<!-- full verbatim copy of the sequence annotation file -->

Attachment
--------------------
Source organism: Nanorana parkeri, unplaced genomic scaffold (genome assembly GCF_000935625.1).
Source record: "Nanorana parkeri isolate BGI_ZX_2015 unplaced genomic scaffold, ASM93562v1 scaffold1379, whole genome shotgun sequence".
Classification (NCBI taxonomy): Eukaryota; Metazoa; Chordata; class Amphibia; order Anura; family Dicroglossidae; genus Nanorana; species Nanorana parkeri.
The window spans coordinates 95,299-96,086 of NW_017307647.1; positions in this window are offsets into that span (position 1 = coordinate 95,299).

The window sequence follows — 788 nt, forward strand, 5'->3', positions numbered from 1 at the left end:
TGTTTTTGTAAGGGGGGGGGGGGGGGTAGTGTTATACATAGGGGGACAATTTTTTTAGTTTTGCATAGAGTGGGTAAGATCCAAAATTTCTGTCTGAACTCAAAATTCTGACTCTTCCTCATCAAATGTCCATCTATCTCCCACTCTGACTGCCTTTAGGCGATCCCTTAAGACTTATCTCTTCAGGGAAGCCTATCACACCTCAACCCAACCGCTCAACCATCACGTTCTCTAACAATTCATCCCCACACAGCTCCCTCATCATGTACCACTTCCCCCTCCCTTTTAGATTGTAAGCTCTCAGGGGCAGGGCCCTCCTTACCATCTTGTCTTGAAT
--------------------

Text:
Source organism: Nanorana parkeri, unplaced genomic scaffold (genome assembly GCF_000935625.1).
Source record: "Nanorana parkeri isolate BGI_ZX_2015 unplaced genomic scaffold, ASM93562v1 scaffold1379, whole genome shotgun sequence".
Classification (NCBI taxonomy): Eukaryota; Metazoa; Chordata; class Amphibia; order Anura; family Dicroglossidae; genus Nanorana; species Nanorana parkeri.
The window spans coordinates 95,299-96,086 of NW_017307647.1; positions in this window are offsets into that span (position 1 = coordinate 95,299).

The window sequence follows — 788 nt, forward strand, 5'->3', positions numbered from 1 at the left end:
TGTTTTTGTAAGGGGGGGGGGGGGGGTAGTGTTATACATAGGGGGACAATTTTTTTAGTTTTGCATAGAGTGGGTAAGATCCAAAATTTCTGTCTGAACTCAAAATTCTGACTCTTCCTCATCAAATGTCCATCTATCTCCCACTCTGACTGCCTTTAGGCGATCCCTTAAGACTTATCTCTTCAGGGAAGCCTATCACACCTCAACCCAACCGCTCAACCATCACGTTCTCTAACAATTCATCCCCACACAGCTCCCTCATCATGTACCACTTCCCCCTCCCTTTTAGATTGTAAGCTCTCAGGGGCAGGGCCCTCCTTACCATCTTGTCTTGAAT